Monthly Archives: January 2017

Research Audit in St Mary’s Hospital, Lacor Gulu, Uganda, 2017

Original article published in the journal Anaesthesia, 2017

Intensive care medicine in rural sub-Saharan Africa

M. W. Deunser1,2 R. M. Towey3 J. Amito4 and M. Mer2,5
1 Senior Consultant in Intensive Care, Department of Anesthesiology, Peri-operative Medicine and General Intensive Care Medicine, Salzburg University Hospital and Paracelsus Private Medical University, Salzburg, Austria
2 Global Intensive Care Working Group, European Society of Intensive Care Medicine, Brussels, Belgium
3 Consultant, 4 Anaesthetic Officer, Department of Anaesthetics and Intensive Care, St. Mary’s Hospital Lacor, Gulu, Uganda
5 Consultant in Intensive Care, Intensive Care Unit, Charlotte Maxeke Johannesburg Academic Hospital and University of the Witwatersrand, Johannesburg, South Africa


We undertook an audit in a rural Ugandan hospital that describes the epidemiology and mortality of 5147 patients admitted to the intensive care unit. The most frequent admission diagnoses were postoperative state (including following trauma) (2014/5147; 39.1%), medical conditions (709; 13.8%) and traumatic brain injury (629; 12.2%). Intensive care unit mortality was 27.8%, differing between age groups (p < 0.001). Intensive care unit mortality was
highest for neonatal tetanus (29/37; 78.4%) and lowest for foreign body aspiration (4/204; 2.0%). Intensive care unit admission following surgery (333/1431; 23.3%), medical conditions (327/1431; 22.9%) and traumatic brain injury (233/1431; 16.3%) caused the highest number of deaths. Of all deaths in the hospital, (1431/11,357; 12.6%) occurred in the intensive care unit. Although the proportion of hospitalised patients admitted to the intensive care unit increased over time, from 0.7% in 2005/6 to 2.8% in 2013/4 (p < 0.001), overall hospital mortality decreased (2005/6, 4.8%; 2013/14, 4.0%; p < 0.001). The proportion of intensive care patients whose lungs were mechanically ventilated was 18.7% (961/5147). This subgroup of patients did not change over time (2006, 16%; 2015, 18.4%; p = 0.12), but their mortality decreased (2006, 59.5%; 2015, 44.3%; p < 0.001).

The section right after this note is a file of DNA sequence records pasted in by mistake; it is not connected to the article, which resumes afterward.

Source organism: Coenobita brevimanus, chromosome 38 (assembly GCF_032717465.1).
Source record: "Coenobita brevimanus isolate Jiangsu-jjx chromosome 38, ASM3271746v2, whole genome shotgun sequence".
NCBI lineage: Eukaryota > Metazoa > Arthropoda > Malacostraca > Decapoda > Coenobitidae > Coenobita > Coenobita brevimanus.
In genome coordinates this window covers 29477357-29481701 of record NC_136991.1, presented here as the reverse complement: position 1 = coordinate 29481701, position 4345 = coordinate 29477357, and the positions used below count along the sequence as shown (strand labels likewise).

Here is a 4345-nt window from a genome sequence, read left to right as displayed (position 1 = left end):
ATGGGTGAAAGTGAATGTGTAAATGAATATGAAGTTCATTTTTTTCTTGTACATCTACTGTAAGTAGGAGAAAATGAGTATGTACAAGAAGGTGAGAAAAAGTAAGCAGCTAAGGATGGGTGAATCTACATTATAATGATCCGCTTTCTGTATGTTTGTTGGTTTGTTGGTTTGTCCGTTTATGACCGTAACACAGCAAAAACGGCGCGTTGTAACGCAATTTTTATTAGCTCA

This study is the first to offer a comprehensive insight into the epidemiology and outcome of critical illness in a rural sub-Saharan African setting. As the ICU is the only facility in the study hospital where critically ill patients are cared for, and because the study hospital is the only inpatient facility in the region, our study population is likely to represent the true spectrum of critical illness for a large rural sub-Saharan African region. Furthermore, the virtual absence of financial barriers preventing patients from entering the ICU, which may be the case in other ICUs in low-income countries [1, 2], eliminates an important selection bias from this study.

In conclusion, our study gives a comprehensive overview of the epidemiology and outcome of critical illness in a large sub-Saharan African ICU population. It represents the first and largest study from a rural ICU in sub-Saharan Africa, and serves as an important reference for a region where there is an paucity of data, offering a greater understanding of the practice of intensive care in such areas. Although only hypothesis-generating, these results support the role of intensive care medicine as a life-saving medical specialty, even under difficult conditions and with limited resources, as well as the need to foster and grow such services in these regions.